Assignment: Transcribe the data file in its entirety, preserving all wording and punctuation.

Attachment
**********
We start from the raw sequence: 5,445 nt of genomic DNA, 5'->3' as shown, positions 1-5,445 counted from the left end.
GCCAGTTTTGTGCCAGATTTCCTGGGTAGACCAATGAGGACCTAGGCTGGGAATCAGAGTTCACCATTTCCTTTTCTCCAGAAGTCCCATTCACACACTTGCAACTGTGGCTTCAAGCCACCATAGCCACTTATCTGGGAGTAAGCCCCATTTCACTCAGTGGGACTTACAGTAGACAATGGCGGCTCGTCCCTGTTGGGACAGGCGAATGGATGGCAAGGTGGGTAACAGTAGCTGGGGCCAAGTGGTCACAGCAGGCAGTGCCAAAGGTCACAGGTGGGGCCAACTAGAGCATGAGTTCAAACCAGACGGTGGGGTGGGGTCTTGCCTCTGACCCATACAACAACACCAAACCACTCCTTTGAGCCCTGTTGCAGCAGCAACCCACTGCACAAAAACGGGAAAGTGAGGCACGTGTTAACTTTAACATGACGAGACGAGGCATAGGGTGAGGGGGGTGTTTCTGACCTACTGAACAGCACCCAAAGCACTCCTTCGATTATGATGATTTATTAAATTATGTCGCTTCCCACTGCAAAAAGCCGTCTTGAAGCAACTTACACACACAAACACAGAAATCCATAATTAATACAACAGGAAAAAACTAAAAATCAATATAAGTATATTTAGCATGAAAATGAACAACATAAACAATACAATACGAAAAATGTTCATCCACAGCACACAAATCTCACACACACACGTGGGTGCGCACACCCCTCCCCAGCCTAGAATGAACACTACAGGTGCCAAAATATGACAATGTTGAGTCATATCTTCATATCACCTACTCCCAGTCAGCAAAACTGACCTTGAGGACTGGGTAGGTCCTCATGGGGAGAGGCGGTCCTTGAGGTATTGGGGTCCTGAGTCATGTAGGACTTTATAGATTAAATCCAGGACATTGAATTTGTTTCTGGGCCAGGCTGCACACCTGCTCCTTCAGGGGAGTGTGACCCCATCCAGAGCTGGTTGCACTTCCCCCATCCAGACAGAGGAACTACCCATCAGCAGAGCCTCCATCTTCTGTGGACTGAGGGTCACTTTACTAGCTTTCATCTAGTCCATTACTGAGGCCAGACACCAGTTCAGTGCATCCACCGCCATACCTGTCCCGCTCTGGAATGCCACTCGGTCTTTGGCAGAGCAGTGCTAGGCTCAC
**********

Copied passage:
We start from the raw sequence: 5,445 nt of genomic DNA, 5'->3' as shown, positions 1-5,445 counted from the left end.
GCCAGTTTTGTGCCAGATTTCCTGGGTAGACCAATGAGGACCTAGGCTGGGAATCAGAGTTCACCATTTCCTTTTCTCCAGAAGTCCCATTCACACACTTGCAACTGTGGCTTCAAGCCACCATAGCCACTTATCTGGGAGTAAGCCCCATTTCACTCAGTGGGACTTACAGTAGACAATGGCGGCTCGTCCCTGTTGGGACAGGCGAATGGATGGCAAGGTGGGTAACAGTAGCTGGGGCCAAGTGGTCACAGCAGGCAGTGCCAAAGGTCACAGGTGGGGCCAACTAGAGCATGAGTTCAAACCAGACGGTGGGGTGGGGTCTTGCCTCTGACCCATACAACAACACCAAACCACTCCTTTGAGCCCTGTTGCAGCAGCAACCCACTGCACAAAAACGGGAAAGTGAGGCACGTGTTAACTTTAACATGACGAGACGAGGCATAGGGTGAGGGGGGTGTTTCTGACCTACTGAACAGCACCCAAAGCACTCCTTCGATTATGATGATTTATTAAATTATGTCGCTTCCCACTGCAAAAAGCCGTCTTGAAGCAACTTACACACACAAACACAGAAATCCATAATTAATACAACAGGAAAAAACTAAAAATCAATATAAGTATATTTAGCATGAAAATGAACAACATAAACAATACAATACGAAAAATGTTCATCCACAGCACACAAATCTCACACACACACGTGGGTGCGCACACCCCTCCCCAGCCTAGAATGAACACTACAGGTGCCAAAATATGACAATGTTGAGTCATATCTTCATATCACCTACTCCCAGTCAGCAAAACTGACCTTGAGGACTGGGTAGGTCCTCATGGGGAGAGGCGGTCCTTGAGGTATTGGGGTCCTGAGTCATGTAGGACTTTATAGATTAAATCCAGGACATTGAATTTGTTTCTGGGCCAGGCTGCACACCTGCTCCTTCAGGGGAGTGTGACCCCATCCAGAGCTGGTTGCACTTCCCCCATCCAGACAGAGGAACTACCCATCAGCAGAGCCTCCATCTTCTGTGGACTGAGGGTCACTTTACTAGCTTTCATCTAGTCCATTACTGAGGCCAGACACCAGTTCAGTGCATCCACCGCCATACCTGTCCCGCTCTGGAATGCCACTCGGTCTTTGGCAGAGCAGTGCTAGGCTCAC